My favorite cookbooks and a few recipes.

Given that many of us are spending more time at home these days, I thought I would share my favorite cookbooks and a few recipes. I think home cooking is good for the soul. It is also good financially, and generally much healthier. I know it comes easier to some than others, but as you are forced to cook at home, it’s a great opportunity to learn and experiment.

I rarely cook from a recipe, but when I do, I learn new techniques that I can incorporate when I am working off the cuff, and it helps me get out of my ruts.

Here are some recipes I created for clients. Let me know if you try them and what you think.

Awesome Salads

Smoothie Recipe

Pork Tenderloin with roasted vegetables

My favorite cookbooks:

  1. All of the cookbooks by the Junior League of Denver, such as the Colorado Collage. These cookbooks are a family tradition. We inherited my grandmother in-law’s copy of Colorado Collage, with all of her cooking notes and my husband and I working through our own copy to make every recipe with our own notes. Clearly these have sentimental value to us, but I think they are good solid cookbooks and I do not hesitate recommending them to you.
  2. Run Fast, Eat Slow by Sharlene Flanagan and Elyse Kopecky & The Feed Zone Cookbook by Thomas Biju and Lim Allen. I am lumping these in together because they are both marketed to athletes. However, don’t be intimidated if you do not consider yourself an ‘athlete’. First, that’s just a mental construct. Second, both cookbooks offer tasty recipes made with mostly nutritious ingredients. I think they are both really good at teaching people new techniques to make meals with real, whole-food ingredients. (And if you are already a fan of Run Fast, Eat Slow, the authors came out with a new version called Run Fast, Cook Fast, Eat Slow. I haven’t tried it yet).
  3. Salt Fat Acid Heat by Samin Nosrat. I first fell in love with Samin Nosrat on this podcast. She is just a hoot! I have only used her cookbook twice – both times to braise meat. The first time I read a general section to create my own stew with her guidance. The second time I followed a recipe. Both turned out excellent. I am excited to try more, but feel confident in recommending this even though it is fairly new to me. She knows what she is talking about, and I like how she educates readers on technique along with providing tasty recipes. She also has a Netflix series by the same name as the book. I have not watched it, but have heard great things.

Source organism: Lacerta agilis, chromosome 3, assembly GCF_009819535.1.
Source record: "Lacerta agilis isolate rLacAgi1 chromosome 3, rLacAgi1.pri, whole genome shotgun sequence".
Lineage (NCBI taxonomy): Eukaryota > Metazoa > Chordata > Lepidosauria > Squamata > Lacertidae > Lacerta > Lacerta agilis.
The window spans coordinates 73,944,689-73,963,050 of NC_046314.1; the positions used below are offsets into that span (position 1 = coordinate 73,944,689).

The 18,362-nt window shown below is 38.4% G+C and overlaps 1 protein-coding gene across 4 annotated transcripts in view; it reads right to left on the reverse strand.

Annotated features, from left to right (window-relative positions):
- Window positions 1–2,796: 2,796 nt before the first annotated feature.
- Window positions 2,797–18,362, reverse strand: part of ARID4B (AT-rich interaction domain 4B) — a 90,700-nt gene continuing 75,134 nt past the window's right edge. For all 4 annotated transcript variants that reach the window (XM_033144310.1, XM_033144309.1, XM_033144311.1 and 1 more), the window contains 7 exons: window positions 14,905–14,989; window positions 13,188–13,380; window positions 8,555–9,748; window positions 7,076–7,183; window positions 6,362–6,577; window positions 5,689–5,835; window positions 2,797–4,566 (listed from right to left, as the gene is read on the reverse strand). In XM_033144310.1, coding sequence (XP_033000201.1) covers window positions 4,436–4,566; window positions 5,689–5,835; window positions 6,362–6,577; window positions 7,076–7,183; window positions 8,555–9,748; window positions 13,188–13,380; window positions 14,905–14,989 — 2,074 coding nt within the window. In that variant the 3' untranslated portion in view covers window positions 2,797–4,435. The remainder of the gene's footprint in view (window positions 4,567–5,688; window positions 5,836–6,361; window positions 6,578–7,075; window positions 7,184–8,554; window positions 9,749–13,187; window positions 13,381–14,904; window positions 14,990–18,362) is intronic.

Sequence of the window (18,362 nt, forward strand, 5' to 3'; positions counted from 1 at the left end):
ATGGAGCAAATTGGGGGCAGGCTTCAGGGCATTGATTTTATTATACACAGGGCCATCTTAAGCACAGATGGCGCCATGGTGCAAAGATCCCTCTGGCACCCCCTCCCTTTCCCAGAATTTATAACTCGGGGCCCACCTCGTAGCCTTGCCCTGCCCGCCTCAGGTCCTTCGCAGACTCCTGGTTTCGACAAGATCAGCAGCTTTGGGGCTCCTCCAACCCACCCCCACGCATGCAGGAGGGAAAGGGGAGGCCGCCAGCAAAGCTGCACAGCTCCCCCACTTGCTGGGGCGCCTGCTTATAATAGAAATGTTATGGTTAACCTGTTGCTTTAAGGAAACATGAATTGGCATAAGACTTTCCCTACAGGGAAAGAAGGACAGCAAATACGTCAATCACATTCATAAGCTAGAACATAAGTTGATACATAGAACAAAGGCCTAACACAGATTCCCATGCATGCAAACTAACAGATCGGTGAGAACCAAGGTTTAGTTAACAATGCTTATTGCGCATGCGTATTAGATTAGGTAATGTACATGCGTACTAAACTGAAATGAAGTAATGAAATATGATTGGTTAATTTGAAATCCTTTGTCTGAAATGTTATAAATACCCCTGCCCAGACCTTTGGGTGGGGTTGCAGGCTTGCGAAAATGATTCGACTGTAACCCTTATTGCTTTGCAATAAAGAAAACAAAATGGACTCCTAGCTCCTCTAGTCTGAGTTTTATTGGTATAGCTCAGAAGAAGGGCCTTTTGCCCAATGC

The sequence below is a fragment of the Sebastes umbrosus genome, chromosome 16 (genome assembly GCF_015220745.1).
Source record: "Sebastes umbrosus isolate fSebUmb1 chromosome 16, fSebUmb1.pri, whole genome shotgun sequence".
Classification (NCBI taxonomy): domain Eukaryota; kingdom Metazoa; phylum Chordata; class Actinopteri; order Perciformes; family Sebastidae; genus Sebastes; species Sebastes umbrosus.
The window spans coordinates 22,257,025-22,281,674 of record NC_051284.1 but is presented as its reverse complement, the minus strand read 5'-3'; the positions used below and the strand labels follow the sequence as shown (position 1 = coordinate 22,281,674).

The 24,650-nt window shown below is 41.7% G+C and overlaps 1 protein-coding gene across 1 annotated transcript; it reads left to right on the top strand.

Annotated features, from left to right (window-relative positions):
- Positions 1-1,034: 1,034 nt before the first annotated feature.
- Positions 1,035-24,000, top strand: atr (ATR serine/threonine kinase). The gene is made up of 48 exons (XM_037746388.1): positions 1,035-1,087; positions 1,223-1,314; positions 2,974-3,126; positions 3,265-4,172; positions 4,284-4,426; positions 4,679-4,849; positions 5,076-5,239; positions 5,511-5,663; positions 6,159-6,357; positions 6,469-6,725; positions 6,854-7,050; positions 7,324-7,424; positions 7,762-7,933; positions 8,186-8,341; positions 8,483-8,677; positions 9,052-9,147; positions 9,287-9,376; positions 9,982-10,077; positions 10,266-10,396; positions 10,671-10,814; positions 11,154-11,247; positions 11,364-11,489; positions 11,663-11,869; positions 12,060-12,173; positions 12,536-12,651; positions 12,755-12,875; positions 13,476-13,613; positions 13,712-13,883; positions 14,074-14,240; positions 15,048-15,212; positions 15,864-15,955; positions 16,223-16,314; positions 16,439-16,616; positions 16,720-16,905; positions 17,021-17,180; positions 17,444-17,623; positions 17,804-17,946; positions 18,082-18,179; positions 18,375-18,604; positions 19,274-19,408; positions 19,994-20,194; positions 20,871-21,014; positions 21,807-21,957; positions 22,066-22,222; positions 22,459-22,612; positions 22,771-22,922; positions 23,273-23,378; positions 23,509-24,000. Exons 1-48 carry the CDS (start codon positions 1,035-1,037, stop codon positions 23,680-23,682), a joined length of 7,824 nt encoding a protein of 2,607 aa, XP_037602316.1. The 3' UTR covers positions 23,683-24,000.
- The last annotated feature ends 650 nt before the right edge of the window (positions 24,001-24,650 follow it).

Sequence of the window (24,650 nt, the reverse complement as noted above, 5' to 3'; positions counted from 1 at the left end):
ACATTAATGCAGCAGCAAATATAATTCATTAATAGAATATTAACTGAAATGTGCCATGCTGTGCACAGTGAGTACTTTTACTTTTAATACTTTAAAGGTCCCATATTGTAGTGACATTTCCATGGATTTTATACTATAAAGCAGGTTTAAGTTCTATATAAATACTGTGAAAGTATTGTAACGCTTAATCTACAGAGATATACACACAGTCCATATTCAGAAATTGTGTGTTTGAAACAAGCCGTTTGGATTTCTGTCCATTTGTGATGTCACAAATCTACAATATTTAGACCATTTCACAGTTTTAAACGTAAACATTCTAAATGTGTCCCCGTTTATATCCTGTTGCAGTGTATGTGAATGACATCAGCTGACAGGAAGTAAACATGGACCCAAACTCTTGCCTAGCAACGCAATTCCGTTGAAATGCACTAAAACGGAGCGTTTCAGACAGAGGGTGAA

4. How to Grill by Steven Raichlen. This was gifted by my father-in-law and it’s excellent. To be transparent, my husband does all the grilling in our household. He has made a number of recipes from this book and they have been amazing. My favorites are Garlic Halibut on page 298 and Bourbon-Brined Pork Chops on page 129.
  5. Flourless by Nicole Spiridakis. There are some great recipes in this cookbook for gluten-free sweet treats that will delight the gluten-free eaters along with gluten lovers. I bake with low to no sugar, but some recipes (such as Banana-Coconut Cookies on page 95) do not have any added-sugar. Others are easily modified by removing or reducing the sugar that recipes call for.

I hope this will inspire some new ideas. Let me know if you try these and what you think, and what your favorite cookbooks and recipes are!

What’s on your grocery list?

The future is uncertain. You spend your days at a makeshift home office, and possibly a makeshift school as you shift between employee and teacher. You only get out once a week to the grocery store…what should you buy?

Chips and soda?

Frozen pizza?

Ice cream?

It could be tempting in this time of stress, when you are not sure whether you will get to take that summer vacation or participate in that half marathon you want to do in the fall, to forget about eating well. Why bother when you don’t know what’s ahead? You may feel like it’s time to throw the long-term strategies out for the time being…to wait until things are back to normal.

I know I have bought more ice cream in the last few weeks than I have in a long time.

But if you have access to it, eating high quality, nutritious food, is as or even more important now than ever. Here are some reasons why:

  1. You will feel better in the short-run if you fuel your body with the nutritious food it recognizes. We have enough to worry about, why not support your body to feel as great as it can?
  2. Packing your diet with nutrients will boost your immune system, increasing your chances of getting through sickness quickly and at home if you do get COVID-19.
  3. Eating a nutritious diet optimizes brain function to keep you sharp.